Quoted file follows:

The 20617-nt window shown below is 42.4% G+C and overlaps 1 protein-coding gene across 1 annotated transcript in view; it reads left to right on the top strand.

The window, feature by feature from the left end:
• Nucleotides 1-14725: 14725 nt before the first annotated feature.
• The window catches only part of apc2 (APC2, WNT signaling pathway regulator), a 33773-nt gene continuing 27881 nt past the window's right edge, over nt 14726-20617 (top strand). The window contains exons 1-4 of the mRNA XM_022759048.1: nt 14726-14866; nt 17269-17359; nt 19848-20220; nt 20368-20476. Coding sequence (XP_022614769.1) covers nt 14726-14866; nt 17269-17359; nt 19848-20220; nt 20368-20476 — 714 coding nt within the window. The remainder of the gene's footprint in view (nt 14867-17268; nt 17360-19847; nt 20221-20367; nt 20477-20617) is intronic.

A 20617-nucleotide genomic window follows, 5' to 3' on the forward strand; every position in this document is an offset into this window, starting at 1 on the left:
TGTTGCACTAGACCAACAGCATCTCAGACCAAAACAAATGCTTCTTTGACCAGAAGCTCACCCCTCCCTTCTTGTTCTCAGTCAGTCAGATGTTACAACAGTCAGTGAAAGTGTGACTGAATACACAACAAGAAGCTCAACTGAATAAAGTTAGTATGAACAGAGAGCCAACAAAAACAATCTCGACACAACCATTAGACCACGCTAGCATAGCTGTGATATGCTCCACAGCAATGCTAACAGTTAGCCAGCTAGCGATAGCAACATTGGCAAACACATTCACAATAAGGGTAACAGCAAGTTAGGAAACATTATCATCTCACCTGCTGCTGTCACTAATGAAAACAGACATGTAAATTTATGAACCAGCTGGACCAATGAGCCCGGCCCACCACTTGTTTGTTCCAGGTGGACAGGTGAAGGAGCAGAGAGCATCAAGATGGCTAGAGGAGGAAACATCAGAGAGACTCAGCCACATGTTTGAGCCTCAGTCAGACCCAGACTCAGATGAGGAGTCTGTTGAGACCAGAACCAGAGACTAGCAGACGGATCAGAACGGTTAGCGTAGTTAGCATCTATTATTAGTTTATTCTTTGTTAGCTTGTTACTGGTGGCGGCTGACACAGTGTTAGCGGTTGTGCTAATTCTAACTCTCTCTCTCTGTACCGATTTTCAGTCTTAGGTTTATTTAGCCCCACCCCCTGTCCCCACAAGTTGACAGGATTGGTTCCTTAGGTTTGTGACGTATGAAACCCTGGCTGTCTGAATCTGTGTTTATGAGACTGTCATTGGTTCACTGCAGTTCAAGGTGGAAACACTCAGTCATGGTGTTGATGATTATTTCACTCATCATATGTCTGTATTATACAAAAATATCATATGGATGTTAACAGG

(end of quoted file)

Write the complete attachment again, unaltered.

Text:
The 20617-nt window shown below is 42.4% G+C and overlaps 1 protein-coding gene across 1 annotated transcript in view; it reads left to right on the top strand.

The window, feature by feature from the left end:
• Nucleotides 1-14725: 14725 nt before the first annotated feature.
• The window catches only part of apc2 (APC2, WNT signaling pathway regulator), a 33773-nt gene continuing 27881 nt past the window's right edge, over nt 14726-20617 (top strand). The window contains exons 1-4 of the mRNA XM_022759048.1: nt 14726-14866; nt 17269-17359; nt 19848-20220; nt 20368-20476. Coding sequence (XP_022614769.1) covers nt 14726-14866; nt 17269-17359; nt 19848-20220; nt 20368-20476 — 714 coding nt within the window. The remainder of the gene's footprint in view (nt 14867-17268; nt 17360-19847; nt 20221-20367; nt 20477-20617) is intronic.

A 20617-nucleotide genomic window follows, 5' to 3' on the forward strand; every position in this document is an offset into this window, starting at 1 on the left:
TGTTGCACTAGACCAACAGCATCTCAGACCAAAACAAATGCTTCTTTGACCAGAAGCTCACCCCTCCCTTCTTGTTCTCAGTCAGTCAGATGTTACAACAGTCAGTGAAAGTGTGACTGAATACACAACAAGAAGCTCAACTGAATAAAGTTAGTATGAACAGAGAGCCAACAAAAACAATCTCGACACAACCATTAGACCACGCTAGCATAGCTGTGATATGCTCCACAGCAATGCTAACAGTTAGCCAGCTAGCGATAGCAACATTGGCAAACACATTCACAATAAGGGTAACAGCAAGTTAGGAAACATTATCATCTCACCTGCTGCTGTCACTAATGAAAACAGACATGTAAATTTATGAACCAGCTGGACCAATGAGCCCGGCCCACCACTTGTTTGTTCCAGGTGGACAGGTGAAGGAGCAGAGAGCATCAAGATGGCTAGAGGAGGAAACATCAGAGAGACTCAGCCACATGTTTGAGCCTCAGTCAGACCCAGACTCAGATGAGGAGTCTGTTGAGACCAGAACCAGAGACTAGCAGACGGATCAGAACGGTTAGCGTAGTTAGCATCTATTATTAGTTTATTCTTTGTTAGCTTGTTACTGGTGGCGGCTGACACAGTGTTAGCGGTTGTGCTAATTCTAACTCTCTCTCTCTGTACCGATTTTCAGTCTTAGGTTTATTTAGCCCCACCCCCTGTCCCCACAAGTTGACAGGATTGGTTCCTTAGGTTTGTGACGTATGAAACCCTGGCTGTCTGAATCTGTGTTTATGAGACTGTCATTGGTTCACTGCAGTTCAAGGTGGAAACACTCAGTCATGGTGTTGATGATTATTTCACTCATCATATGTCTGTATTATACAAAAATATCATATGGATGTTAACAGG